Dir.: Yrsa Roca Fannberg; Documentary with Ulfare Eyjolfsson, Oddny Snjolang Bordardottir; Iceland 2019, 78 min.
Icelandic writer/director Yrsa Roca Fannberg follows Salome with this thematically related story set in the Icelandic arctic ocean village of Norourfjordur where a couple are getting ready to sell their sheep. This is their last autumn on the farmland they have occupied all their lives, and their daughter and grandchildren, who live in Reykjavik, come and pay their final farewells.
The black and white footage of the opening sequences reflects their contented past, the rough landscape and the sea, making an imposing background where humans are dwarfed by mother nature. Soon we switch to colour and intimate domestic interiors where Ulfar and Oddny are listening to a radio broadcast about the ecological tragedy that led to the entire population of Iceland being evacuated to Denmark after a volcano eruption during the18th century.
The old sheep dog Loppa watches Ulfar bottle-feed two lambs. Later, he drives out to sea in his fishing boat coming back with a decent catch, then cutting wood to repair the barn wall – even though he knows very well that there will be no more sheep to shelter there. His daughter arrives on a small plane and they reminisce about the barn repairs: “It is beautiful to sustain life, even if it is not for yourself”.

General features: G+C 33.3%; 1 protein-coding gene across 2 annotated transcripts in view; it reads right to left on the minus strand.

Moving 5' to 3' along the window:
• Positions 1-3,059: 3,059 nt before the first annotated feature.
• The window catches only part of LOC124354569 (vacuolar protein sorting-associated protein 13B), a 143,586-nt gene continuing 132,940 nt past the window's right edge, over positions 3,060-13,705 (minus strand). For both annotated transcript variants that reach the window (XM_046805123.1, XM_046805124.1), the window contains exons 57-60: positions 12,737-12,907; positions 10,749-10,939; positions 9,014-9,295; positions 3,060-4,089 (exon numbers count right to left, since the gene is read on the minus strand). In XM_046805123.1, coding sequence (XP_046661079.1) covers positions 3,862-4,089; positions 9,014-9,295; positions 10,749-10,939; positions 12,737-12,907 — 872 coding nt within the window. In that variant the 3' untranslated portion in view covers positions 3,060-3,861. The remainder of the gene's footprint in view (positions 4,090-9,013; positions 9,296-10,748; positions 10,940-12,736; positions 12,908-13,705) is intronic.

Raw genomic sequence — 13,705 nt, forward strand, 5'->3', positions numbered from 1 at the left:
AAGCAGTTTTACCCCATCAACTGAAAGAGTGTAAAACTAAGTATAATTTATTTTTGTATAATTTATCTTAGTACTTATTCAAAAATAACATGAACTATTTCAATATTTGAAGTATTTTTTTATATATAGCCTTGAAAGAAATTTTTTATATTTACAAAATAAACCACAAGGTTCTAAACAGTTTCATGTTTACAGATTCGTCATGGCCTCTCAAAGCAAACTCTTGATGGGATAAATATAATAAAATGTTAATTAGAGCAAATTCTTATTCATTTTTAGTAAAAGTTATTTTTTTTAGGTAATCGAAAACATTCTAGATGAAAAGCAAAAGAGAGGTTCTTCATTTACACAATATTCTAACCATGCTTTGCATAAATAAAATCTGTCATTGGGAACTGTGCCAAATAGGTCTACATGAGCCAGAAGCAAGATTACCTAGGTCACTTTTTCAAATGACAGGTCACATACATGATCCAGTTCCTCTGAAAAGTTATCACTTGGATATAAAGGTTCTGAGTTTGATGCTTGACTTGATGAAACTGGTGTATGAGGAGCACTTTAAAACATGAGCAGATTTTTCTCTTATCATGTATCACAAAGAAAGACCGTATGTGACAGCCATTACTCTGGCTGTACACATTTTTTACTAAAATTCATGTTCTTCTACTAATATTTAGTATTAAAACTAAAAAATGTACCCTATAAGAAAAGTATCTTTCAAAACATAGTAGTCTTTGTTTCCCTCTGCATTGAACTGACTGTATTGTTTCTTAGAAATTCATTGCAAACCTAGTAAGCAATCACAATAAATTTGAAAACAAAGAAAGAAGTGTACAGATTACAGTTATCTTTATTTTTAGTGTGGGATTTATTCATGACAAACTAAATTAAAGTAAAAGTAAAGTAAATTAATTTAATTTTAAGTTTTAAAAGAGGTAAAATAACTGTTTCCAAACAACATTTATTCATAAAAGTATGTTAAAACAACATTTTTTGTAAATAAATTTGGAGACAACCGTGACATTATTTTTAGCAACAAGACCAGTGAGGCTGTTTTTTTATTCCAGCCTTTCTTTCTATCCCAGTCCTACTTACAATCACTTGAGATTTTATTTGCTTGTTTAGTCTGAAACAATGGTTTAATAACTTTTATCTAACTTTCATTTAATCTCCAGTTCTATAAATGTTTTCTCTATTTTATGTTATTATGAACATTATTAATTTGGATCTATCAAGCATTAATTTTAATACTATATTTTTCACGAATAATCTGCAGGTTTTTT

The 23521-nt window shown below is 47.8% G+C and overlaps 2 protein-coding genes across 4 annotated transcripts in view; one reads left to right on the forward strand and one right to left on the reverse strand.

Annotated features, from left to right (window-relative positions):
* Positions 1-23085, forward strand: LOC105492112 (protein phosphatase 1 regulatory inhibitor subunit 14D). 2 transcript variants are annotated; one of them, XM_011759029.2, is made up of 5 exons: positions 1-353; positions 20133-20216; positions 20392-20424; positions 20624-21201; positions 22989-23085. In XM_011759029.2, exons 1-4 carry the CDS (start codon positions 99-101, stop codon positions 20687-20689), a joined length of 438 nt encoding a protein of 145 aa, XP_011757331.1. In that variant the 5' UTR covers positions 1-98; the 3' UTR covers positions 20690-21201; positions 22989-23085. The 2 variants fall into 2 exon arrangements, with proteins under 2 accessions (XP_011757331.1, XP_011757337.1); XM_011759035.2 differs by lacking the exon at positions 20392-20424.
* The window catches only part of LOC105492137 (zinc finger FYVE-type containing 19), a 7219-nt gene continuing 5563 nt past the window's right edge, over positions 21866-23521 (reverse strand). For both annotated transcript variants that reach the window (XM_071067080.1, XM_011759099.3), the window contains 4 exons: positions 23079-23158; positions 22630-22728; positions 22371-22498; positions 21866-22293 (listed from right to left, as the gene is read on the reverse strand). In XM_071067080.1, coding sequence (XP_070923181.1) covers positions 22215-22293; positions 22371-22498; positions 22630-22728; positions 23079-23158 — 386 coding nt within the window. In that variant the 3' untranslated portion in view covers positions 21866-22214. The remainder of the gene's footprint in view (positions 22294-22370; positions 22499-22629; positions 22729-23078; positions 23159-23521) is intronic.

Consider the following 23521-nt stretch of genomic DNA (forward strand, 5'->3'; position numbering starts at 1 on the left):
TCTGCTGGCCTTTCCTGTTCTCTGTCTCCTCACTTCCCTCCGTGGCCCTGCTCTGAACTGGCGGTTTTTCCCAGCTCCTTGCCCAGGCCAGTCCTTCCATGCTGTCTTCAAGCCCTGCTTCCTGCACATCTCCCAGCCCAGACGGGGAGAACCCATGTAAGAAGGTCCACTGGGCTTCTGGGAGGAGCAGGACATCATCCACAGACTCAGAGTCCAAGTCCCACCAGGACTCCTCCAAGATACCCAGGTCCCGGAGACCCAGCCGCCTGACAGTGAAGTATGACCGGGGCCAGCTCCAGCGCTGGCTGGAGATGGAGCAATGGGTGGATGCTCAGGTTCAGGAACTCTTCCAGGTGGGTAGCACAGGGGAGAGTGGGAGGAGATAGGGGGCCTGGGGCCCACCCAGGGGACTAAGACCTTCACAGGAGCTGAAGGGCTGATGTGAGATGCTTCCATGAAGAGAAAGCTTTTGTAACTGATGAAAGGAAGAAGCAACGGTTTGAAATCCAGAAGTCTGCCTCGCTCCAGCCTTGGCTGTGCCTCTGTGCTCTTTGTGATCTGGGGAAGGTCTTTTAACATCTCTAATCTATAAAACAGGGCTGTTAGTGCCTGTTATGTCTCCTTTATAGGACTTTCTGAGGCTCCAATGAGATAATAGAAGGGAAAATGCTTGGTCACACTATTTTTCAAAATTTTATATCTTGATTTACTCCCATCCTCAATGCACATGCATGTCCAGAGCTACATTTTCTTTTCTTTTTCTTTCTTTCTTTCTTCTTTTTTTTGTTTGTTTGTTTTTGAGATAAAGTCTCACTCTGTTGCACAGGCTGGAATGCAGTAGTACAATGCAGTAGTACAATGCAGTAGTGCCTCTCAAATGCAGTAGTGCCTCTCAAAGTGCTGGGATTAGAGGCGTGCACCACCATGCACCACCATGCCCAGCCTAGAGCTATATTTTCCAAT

This honest existence has been the mainstay of their lives together, but eventually the day arrives for them to round up the sheep. Loppa, his master and some other farmers go into the mountains to collect the animals, about 75 of them, herd them into the barn, and then huge travel containers. Ulfar seems to live in the past, his only contact with the outside world is the radio which brings news of those who have recently passed away. Afterwards Ulfar gives his granddaughter a ride on the tractor regaling her with an old fairy tale about Vera, a woman who fell down the cliffs.
Focusing on long panoramic panning shots, and connecting with the narrative of surviving communities and rural existence this is a melancholic journey. Carlos Vasquez’ images focus on the close interaction of humans and nature, showing that animals are far more intelligent than we often give them credit for. The relationship between Ulfare and his dog is particularly close. Dialogue is sparing reflecting the importance of action and reflection rather than ideas. Fannberg handles this slow-burner with care and patience, every shot has a function – an enchanting portrait of another disappearing world. AS
BERGAMO FILM FESTIVAL 2021 | KARLOVY VARY 2019 PREMIERE